Date: Tuesday, May 2, 2017
Session Name: Poster Session D: Living Donor Kidney Transplant II
Session Time: 6:00pm-7:00pm
Presentation Time: 6:00pm-7:00pm
Location: Hall D1
To assess how potential living kidney donors (LKDs) perceived support from the transplant team and areas for improvement.
We conducted a prospective, longitudinal study of individuals who underwent LKD evaluation at 3 US centers. Participants completed semi-structured interviews at 3 time points about the support they received from the transplant team throughout the evaluation and donation process, and of how the center could have enhanced support. We present data from the third time point, six months after donation, notification of ineligibility, opting out, or decision not to donate for other reasons. Interviews were thematically coded to elucidate participants' perceptions about the support offered by their center. Chi-squared tests assessed correlations between participant characteristics and perceptions of support.
Of 113 participants, 75 were donors, 27 were medically ineligible, 4 opted out of donation, and 7 did not donate for another reason. Most were female (58%) and white (91%), with a mean age of 44 years. While most (84%) said they felt supported, 12% did not feel adequately supported, and 4% did not need support. LKD race, gender, donor eligibility status, and study site were not correlated with perceptions of support.
36% of participants had at least one major complaint regarding the center's support. The most common concerns were poor communication (14%), feeling ignored (11%), being wrongfully billed for testing (7%), and poor bedside manner of the team (6%). One donor shared, “I called [my advocate] she never ever called back. And once I had surgery she never talked to me again, so that was a little disappointing.” Some stated that transplant centers should offer more follow-up care (18%) and continuity of care providers (5%). One ineligible participant reported, “I felt I could use more support in terms of both my emotional response to not being able to donate[hellip]I have a medical issue, they provided me absolutely no support in finding a urologist.” Others sought clarification about the evaluation timeline (4%): “So I didn't know for most of the process, how far along was I? Was I half way, three-quarters? Were we one decision away?”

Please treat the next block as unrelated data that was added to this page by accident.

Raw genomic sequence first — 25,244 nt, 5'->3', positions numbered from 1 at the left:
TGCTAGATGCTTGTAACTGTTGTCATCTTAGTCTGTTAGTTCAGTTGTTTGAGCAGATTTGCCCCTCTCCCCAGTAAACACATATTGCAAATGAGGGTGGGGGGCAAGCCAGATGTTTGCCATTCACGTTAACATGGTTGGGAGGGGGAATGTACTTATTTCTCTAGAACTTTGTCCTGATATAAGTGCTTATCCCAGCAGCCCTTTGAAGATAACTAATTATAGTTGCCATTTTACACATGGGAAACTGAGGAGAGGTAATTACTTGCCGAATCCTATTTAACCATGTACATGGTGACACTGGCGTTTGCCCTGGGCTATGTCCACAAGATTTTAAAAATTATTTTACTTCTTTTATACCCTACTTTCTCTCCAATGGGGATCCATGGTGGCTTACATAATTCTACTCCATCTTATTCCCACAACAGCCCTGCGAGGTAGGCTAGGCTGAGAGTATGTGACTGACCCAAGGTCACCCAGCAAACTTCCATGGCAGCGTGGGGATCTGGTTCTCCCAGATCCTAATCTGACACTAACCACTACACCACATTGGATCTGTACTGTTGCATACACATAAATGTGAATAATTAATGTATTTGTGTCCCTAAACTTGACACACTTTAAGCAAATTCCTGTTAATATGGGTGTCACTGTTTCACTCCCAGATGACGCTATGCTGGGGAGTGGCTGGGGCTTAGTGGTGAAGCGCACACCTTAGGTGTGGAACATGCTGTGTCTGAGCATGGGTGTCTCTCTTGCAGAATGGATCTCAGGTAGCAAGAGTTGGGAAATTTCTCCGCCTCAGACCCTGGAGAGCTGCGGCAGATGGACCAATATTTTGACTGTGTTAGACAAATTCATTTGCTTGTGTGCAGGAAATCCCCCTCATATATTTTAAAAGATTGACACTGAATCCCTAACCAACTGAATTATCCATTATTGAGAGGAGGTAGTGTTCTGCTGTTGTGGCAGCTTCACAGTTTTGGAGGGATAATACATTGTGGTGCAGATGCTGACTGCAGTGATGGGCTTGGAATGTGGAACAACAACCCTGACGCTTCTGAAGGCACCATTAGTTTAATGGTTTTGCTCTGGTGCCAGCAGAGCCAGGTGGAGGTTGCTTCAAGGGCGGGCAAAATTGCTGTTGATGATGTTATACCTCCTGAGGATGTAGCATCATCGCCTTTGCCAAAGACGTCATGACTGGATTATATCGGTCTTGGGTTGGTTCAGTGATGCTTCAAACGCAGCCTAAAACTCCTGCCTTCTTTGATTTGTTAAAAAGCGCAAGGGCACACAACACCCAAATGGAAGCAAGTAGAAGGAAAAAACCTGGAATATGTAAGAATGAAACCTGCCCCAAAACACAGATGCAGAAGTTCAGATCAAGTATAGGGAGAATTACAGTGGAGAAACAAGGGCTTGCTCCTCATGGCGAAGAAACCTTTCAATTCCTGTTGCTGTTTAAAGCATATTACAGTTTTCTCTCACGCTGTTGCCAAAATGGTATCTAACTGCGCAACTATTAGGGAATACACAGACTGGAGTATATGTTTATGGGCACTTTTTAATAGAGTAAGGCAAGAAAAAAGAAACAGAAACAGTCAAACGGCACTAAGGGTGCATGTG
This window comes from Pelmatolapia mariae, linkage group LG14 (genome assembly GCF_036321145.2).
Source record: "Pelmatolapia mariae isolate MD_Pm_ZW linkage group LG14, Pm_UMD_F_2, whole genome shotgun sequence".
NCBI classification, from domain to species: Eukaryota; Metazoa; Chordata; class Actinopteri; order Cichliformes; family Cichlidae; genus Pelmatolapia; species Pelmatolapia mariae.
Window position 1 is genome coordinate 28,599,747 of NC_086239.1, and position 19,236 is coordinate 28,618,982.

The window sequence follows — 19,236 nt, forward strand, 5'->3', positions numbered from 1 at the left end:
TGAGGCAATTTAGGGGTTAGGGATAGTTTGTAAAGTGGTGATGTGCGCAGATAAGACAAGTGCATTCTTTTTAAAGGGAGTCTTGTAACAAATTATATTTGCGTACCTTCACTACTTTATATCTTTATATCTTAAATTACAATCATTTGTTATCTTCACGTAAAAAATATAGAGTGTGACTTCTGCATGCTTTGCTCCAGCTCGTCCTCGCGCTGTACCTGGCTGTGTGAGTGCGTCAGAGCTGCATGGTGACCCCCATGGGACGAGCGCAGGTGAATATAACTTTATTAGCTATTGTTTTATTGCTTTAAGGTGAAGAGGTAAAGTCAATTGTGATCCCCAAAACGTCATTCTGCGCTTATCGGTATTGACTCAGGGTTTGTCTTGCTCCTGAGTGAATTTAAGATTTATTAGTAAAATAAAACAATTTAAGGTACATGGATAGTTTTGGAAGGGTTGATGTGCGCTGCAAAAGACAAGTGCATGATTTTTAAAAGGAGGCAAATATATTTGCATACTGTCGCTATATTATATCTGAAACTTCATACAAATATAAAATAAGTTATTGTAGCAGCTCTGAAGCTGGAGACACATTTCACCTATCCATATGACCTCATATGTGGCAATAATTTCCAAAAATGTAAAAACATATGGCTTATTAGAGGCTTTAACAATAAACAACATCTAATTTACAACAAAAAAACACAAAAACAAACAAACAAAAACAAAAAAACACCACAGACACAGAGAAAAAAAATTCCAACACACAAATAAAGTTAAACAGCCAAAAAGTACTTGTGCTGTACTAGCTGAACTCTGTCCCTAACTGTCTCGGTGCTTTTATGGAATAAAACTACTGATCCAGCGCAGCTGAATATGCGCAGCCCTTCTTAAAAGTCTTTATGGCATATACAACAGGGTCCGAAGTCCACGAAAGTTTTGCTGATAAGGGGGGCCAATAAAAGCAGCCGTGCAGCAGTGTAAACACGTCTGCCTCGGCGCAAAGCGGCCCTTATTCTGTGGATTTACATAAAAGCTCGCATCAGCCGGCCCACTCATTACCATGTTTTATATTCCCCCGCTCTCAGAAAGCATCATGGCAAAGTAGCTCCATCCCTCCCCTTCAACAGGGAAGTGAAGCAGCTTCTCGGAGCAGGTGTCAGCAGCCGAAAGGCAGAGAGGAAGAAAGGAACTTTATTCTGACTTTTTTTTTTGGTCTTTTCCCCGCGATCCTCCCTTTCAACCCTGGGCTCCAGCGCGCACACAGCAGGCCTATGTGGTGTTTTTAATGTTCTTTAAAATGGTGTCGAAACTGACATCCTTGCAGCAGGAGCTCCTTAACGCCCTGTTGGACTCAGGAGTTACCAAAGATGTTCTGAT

While most donors felt well supported, a third of potential LKDs had at least one major complaint about the support offered by their center. Our findings can guide improvements in the care of potential LKDs.
CITATION INFORMATION: Dobosz D, Thiessen C, Li S, Yu K, Gannon J, Kennedy K, Gray D, Mussell A, Reese P, Gordon E, Kulkarni S. Optimizing Support for Living Kidney Donors: Insights from a Prospective Study. Am J Transplant. 2017;17 (suppl 3).
To cite this abstract in AMA style:Dobosz D, Thiessen C, Li S, Yu K, Gannon J, Kennedy K, Gray D, Mussell A, Reese P, Gordon E, Kulkarni S. Optimizing Support for Living Kidney Donors: Insights from a Prospective Study. [abstract]. Am J Transplant. 2017; 17 (suppl 3). https://atcmeetingabstracts.com/abstract/optimizing-support-for-living-kidney-donors-insights-from-a-prospective-study/. Accessed April 15, 2021.
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